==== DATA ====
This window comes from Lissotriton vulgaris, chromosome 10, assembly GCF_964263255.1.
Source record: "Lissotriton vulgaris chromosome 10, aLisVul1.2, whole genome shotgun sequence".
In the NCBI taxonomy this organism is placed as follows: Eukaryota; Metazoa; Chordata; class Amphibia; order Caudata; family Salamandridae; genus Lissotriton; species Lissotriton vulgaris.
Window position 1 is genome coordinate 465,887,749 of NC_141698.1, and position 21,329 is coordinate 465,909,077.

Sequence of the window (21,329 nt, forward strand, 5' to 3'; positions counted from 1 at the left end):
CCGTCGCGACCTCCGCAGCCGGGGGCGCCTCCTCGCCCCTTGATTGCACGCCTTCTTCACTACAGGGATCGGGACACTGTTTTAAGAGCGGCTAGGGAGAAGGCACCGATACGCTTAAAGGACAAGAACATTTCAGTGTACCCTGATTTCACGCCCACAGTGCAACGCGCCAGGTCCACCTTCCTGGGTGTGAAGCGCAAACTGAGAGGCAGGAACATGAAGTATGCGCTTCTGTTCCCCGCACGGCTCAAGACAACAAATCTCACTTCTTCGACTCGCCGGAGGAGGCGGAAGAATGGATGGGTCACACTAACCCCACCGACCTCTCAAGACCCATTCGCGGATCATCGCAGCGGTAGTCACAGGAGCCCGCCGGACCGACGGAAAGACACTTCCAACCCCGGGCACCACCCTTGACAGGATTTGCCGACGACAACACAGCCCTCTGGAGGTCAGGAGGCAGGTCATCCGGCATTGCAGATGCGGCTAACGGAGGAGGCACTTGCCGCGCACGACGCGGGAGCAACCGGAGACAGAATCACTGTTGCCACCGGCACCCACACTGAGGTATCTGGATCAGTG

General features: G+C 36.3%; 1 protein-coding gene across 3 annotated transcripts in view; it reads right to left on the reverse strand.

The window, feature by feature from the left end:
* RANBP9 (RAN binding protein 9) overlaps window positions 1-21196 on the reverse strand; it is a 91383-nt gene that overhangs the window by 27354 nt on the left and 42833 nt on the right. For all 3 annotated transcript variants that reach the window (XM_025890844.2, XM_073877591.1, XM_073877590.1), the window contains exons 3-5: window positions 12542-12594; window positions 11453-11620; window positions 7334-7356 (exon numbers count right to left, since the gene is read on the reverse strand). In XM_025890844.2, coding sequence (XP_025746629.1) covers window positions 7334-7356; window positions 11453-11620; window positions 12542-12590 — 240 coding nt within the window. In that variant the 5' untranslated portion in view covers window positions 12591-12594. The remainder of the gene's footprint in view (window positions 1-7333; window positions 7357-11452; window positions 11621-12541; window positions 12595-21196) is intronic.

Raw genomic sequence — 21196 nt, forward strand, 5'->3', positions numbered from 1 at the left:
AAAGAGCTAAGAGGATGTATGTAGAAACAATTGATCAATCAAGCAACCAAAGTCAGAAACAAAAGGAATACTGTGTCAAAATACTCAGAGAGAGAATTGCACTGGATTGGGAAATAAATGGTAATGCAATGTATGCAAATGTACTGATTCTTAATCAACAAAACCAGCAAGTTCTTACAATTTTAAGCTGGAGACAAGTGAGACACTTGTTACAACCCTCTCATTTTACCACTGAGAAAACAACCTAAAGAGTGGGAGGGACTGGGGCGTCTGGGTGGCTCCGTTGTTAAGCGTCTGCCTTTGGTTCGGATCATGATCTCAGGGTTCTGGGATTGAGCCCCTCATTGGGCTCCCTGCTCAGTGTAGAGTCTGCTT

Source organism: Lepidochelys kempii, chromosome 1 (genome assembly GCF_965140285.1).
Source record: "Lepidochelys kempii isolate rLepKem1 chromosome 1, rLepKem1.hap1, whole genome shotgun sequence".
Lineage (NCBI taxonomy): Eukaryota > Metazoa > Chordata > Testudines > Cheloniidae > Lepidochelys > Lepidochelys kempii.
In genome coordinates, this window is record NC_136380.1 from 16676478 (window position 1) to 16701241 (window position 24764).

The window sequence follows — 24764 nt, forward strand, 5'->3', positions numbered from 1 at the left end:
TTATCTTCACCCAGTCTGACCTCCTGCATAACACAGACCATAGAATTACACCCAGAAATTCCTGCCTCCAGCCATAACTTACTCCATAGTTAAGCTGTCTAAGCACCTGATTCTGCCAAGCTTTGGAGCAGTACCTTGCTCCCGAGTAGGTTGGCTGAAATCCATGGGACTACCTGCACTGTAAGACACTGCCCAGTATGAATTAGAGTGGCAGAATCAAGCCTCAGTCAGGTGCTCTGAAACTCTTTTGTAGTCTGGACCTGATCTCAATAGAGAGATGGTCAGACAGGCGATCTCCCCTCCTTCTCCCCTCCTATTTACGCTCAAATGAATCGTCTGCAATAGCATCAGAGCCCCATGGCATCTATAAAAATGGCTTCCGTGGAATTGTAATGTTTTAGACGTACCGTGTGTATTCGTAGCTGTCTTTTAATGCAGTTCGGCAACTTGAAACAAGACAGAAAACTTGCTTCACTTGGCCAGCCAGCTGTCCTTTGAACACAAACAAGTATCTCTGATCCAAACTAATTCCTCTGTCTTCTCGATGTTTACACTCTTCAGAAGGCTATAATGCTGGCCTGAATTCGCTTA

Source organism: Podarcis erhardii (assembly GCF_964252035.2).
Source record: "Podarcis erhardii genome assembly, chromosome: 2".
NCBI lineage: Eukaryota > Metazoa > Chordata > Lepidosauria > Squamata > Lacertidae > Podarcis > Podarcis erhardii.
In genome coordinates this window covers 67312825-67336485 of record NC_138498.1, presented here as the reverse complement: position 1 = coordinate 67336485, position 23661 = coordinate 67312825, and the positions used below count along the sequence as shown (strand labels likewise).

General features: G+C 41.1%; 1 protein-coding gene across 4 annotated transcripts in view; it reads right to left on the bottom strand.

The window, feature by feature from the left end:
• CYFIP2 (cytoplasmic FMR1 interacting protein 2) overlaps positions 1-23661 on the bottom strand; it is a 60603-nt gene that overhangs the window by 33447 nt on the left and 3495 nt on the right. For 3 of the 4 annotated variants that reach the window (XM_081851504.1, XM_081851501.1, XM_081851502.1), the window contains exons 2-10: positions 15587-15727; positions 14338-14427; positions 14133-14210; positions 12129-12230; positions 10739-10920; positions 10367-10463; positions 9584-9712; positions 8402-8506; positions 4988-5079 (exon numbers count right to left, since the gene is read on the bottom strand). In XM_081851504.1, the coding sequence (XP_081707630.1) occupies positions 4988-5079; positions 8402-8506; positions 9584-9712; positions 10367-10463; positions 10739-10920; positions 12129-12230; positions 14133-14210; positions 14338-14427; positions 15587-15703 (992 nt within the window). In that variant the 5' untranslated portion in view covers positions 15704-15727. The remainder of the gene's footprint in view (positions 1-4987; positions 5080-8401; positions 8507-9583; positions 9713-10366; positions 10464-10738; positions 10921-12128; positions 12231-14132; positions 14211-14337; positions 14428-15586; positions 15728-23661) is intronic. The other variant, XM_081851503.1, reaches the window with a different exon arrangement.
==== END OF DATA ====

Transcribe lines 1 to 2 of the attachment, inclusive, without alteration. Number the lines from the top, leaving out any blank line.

This window comes from Lissotriton vulgaris, chromosome 10, assembly GCF_964263255.1.
Source record: "Lissotriton vulgaris chromosome 10, aLisVul1.2, whole genome shotgun sequence".